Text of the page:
Most Common Injuries That Firefighters Receive
It’s no secret that firefighting is a dangerous profession. While on the job, firefighters risk their lives to put out fires and rescue victims from emergency situations. To accomplish these important life-saving tasks, firefighters face several dangers, such as smoke inhalation, collapsing structures, and—of course—fire. Due to the perilous situations in which firefighters are placed, injuries are bound to occur during the courses of their careers. Here are some of the most common injuries that firefighters receive on the job.
Muscle strains and sprains
One might assume that burns are the most common injuries firefighters experience, but that’s actually not the case. According to the National Fire Protection Association, the leading cause of ground injuries is overexertion or strain, which accounted for 28 percent of the total injuries.
As firefighter protective gear becomes more advanced, burn-related injuries are becoming less common. However, such protective equipment can’t protect firefighters from the strenuous nature of the job, which often results in strains or other muscular injuries. The most effective way to prevent such injuries is to maintain a rigorous fitness routine.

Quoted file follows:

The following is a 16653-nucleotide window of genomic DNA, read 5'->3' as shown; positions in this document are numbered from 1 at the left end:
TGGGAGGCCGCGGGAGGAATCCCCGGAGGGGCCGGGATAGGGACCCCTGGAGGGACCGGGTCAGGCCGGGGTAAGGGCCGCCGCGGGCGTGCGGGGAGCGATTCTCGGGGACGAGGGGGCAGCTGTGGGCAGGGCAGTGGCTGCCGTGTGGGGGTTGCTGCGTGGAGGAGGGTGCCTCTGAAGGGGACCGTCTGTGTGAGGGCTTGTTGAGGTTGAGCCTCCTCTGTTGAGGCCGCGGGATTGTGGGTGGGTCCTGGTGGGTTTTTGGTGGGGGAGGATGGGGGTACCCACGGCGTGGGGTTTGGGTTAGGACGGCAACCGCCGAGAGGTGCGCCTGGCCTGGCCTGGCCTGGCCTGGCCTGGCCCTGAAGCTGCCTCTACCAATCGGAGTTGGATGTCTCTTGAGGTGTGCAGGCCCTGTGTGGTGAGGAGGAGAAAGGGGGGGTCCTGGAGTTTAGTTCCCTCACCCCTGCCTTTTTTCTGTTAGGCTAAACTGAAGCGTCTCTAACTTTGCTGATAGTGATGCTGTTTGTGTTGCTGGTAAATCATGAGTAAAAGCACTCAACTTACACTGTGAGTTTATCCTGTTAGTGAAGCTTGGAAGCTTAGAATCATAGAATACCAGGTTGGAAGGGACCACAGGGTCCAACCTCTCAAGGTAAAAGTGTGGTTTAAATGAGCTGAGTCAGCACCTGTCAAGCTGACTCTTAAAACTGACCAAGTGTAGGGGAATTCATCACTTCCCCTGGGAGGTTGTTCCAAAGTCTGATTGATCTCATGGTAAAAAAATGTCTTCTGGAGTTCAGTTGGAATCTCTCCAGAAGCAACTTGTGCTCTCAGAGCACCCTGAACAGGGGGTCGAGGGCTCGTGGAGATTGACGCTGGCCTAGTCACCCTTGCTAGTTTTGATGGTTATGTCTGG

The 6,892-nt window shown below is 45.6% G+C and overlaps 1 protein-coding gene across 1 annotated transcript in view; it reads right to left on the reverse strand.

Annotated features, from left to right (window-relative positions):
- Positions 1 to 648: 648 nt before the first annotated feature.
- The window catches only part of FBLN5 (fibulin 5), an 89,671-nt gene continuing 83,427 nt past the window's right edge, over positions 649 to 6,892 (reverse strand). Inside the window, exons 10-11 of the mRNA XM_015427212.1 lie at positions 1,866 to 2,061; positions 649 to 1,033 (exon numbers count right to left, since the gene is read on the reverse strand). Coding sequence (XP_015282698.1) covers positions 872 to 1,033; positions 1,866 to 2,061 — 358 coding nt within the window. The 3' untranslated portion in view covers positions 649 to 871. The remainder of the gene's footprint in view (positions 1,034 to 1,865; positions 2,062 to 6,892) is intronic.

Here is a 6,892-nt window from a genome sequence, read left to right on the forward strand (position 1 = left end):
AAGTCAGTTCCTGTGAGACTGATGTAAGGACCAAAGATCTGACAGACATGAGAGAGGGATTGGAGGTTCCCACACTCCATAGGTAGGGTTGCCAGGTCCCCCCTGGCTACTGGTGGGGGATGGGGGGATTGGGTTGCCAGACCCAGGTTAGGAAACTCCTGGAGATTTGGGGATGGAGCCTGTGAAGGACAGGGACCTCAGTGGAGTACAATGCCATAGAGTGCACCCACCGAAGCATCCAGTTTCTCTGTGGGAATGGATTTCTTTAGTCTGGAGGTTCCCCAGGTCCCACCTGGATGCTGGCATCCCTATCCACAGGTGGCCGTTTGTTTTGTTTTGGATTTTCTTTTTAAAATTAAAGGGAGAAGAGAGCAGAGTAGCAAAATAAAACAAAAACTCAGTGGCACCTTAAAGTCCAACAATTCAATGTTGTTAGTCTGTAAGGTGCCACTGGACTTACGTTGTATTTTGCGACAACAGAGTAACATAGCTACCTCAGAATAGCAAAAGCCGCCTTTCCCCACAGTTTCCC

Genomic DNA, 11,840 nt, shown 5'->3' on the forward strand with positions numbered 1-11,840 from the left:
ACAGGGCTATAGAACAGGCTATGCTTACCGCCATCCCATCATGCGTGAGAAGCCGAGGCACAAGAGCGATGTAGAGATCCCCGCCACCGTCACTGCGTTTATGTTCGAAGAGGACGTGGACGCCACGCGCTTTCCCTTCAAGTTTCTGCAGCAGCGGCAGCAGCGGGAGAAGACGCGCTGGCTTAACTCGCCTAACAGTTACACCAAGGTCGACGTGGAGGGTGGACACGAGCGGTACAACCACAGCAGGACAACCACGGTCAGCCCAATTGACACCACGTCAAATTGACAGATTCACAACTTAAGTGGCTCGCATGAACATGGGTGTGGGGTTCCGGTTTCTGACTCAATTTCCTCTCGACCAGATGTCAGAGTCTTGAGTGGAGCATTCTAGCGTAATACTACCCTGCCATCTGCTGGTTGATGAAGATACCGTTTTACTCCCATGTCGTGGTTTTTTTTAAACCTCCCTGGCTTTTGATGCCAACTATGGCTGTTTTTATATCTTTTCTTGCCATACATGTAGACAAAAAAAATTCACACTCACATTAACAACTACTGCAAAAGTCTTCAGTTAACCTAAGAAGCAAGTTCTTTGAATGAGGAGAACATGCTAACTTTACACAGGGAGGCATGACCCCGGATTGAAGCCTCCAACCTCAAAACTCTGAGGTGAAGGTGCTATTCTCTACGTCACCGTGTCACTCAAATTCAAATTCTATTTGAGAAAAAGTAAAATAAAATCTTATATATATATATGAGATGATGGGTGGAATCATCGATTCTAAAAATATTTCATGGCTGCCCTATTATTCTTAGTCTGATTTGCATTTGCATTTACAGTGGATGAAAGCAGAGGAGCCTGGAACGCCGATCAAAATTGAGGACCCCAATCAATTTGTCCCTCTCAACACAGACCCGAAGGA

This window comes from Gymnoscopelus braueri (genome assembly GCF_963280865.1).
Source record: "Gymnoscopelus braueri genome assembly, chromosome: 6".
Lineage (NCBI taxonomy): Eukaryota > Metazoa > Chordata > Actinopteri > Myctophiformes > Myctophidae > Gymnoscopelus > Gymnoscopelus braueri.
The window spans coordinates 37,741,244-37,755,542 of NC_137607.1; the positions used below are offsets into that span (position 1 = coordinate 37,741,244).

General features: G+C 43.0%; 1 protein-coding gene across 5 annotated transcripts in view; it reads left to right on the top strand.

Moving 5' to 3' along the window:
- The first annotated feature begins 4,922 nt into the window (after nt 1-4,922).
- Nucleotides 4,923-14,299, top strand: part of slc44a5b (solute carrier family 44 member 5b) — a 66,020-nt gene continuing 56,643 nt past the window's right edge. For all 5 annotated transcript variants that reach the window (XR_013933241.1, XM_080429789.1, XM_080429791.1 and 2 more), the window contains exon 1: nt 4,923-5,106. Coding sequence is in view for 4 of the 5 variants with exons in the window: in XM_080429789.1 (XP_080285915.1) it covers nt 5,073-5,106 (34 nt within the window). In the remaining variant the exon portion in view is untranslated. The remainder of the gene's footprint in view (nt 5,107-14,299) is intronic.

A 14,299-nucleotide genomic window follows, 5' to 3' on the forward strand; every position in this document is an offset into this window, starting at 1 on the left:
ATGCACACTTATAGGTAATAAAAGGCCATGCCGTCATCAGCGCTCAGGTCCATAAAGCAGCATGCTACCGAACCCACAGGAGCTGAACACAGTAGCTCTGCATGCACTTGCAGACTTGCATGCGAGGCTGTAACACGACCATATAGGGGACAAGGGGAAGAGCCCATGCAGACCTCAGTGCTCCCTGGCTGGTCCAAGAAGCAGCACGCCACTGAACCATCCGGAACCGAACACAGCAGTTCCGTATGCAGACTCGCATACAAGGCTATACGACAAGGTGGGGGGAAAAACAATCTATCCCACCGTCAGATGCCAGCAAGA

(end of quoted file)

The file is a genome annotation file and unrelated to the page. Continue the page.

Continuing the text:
Wounds, dislocations, and bone fractures
Some of the other most common injuries that firefighters receive include wounds, dislocations, and bone fractures. Such injuries are typically the result of falls, jumps, or slips, which are the second-leading cause of firefighting injuries. Wounds, dislocations, and bone fractures are most common in the upper extremities, followed by the legs and feet. To reduce such injuries, firefighting agencies should adopt effective risk management programs.
Firefighters are exposed to large quantities of smoke on the job. They’re also often exposed to hazardous chemicals such as asbestos, hydrogen cyanide, carbon monoxide, dichlorofluoromethane, benzene, sulfur dioxide, and other dangerous fumes. Exposure to such chemicals can result in several negative health effects, including respiratory damage. To prevent this, firefighters should always wear self-contained breathing apparatuses in situations where they’re likely to face exposure to harmful chemicals or excess smoke.
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